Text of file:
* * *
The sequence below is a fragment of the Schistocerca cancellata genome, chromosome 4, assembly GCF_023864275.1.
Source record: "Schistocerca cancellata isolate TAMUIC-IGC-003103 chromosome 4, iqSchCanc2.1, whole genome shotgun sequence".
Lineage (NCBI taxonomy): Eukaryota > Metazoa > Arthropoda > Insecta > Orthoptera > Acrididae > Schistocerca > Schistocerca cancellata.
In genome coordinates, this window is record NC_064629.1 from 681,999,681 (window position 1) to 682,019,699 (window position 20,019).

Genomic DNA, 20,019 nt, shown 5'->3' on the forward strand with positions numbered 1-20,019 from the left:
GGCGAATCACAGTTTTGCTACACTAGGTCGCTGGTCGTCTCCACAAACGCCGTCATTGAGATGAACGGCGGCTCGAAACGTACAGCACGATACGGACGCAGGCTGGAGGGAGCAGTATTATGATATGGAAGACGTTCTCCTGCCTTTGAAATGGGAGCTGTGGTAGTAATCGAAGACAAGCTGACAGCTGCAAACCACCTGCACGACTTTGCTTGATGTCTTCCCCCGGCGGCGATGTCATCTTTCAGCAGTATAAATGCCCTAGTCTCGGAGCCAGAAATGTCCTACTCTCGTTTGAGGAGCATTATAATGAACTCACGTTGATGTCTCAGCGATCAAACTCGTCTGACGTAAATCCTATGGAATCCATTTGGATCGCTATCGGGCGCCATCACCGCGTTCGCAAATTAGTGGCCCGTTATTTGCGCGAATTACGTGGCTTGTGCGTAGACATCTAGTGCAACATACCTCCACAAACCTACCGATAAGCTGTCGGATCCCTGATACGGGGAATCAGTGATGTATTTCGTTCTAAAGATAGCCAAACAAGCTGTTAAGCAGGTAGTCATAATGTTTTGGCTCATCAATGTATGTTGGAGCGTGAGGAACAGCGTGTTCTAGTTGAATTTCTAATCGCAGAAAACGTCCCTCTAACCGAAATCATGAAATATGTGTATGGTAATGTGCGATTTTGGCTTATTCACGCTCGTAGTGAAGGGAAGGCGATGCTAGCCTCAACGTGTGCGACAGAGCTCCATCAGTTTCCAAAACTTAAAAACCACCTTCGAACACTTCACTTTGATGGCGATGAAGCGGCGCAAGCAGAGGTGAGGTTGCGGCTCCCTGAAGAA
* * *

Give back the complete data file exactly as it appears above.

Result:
The sequence below is a fragment of the Schistocerca cancellata genome, chromosome 4, assembly GCF_023864275.1.
Source record: "Schistocerca cancellata isolate TAMUIC-IGC-003103 chromosome 4, iqSchCanc2.1, whole genome shotgun sequence".
Lineage (NCBI taxonomy): Eukaryota > Metazoa > Arthropoda > Insecta > Orthoptera > Acrididae > Schistocerca > Schistocerca cancellata.
In genome coordinates, this window is record NC_064629.1 from 681,999,681 (window position 1) to 682,019,699 (window position 20,019).

Genomic DNA, 20,019 nt, shown 5'->3' on the forward strand with positions numbered 1-20,019 from the left:
GGCGAATCACAGTTTTGCTACACTAGGTCGCTGGTCGTCTCCACAAACGCCGTCATTGAGATGAACGGCGGCTCGAAACGTACAGCACGATACGGACGCAGGCTGGAGGGAGCAGTATTATGATATGGAAGACGTTCTCCTGCCTTTGAAATGGGAGCTGTGGTAGTAATCGAAGACAAGCTGACAGCTGCAAACCACCTGCACGACTTTGCTTGATGTCTTCCCCCGGCGGCGATGTCATCTTTCAGCAGTATAAATGCCCTAGTCTCGGAGCCAGAAATGTCCTACTCTCGTTTGAGGAGCATTATAATGAACTCACGTTGATGTCTCAGCGATCAAACTCGTCTGACGTAAATCCTATGGAATCCATTTGGATCGCTATCGGGCGCCATCACCGCGTTCGCAAATTAGTGGCCCGTTATTTGCGCGAATTACGTGGCTTGTGCGTAGACATCTAGTGCAACATACCTCCACAAACCTACCGATAAGCTGTCGGATCCCTGATACGGGGAATCAGTGATGTATTTCGTTCTAAAGATAGCCAAACAAGCTGTTAAGCAGGTAGTCATAATGTTTTGGCTCATCAATGTATGTTGGAGCGTGAGGAACAGCGTGTTCTAGTTGAATTTCTAATCGCAGAAAACGTCCCTCTAACCGAAATCATGAAATATGTGTATGGTAATGTGCGATTTTGGCTTATTCACGCTCGTAGTGAAGGGAAGGCGATGCTAGCCTCAACGTGTGCGACAGAGCTCCATCAGTTTCCAAAACTTAAAAACCACCTTCGAACACTTCACTTTGATGGCGATGAAGCGGCGCAAGCAGAGGTGAGGTTGCGGCTCCCTGAAGAA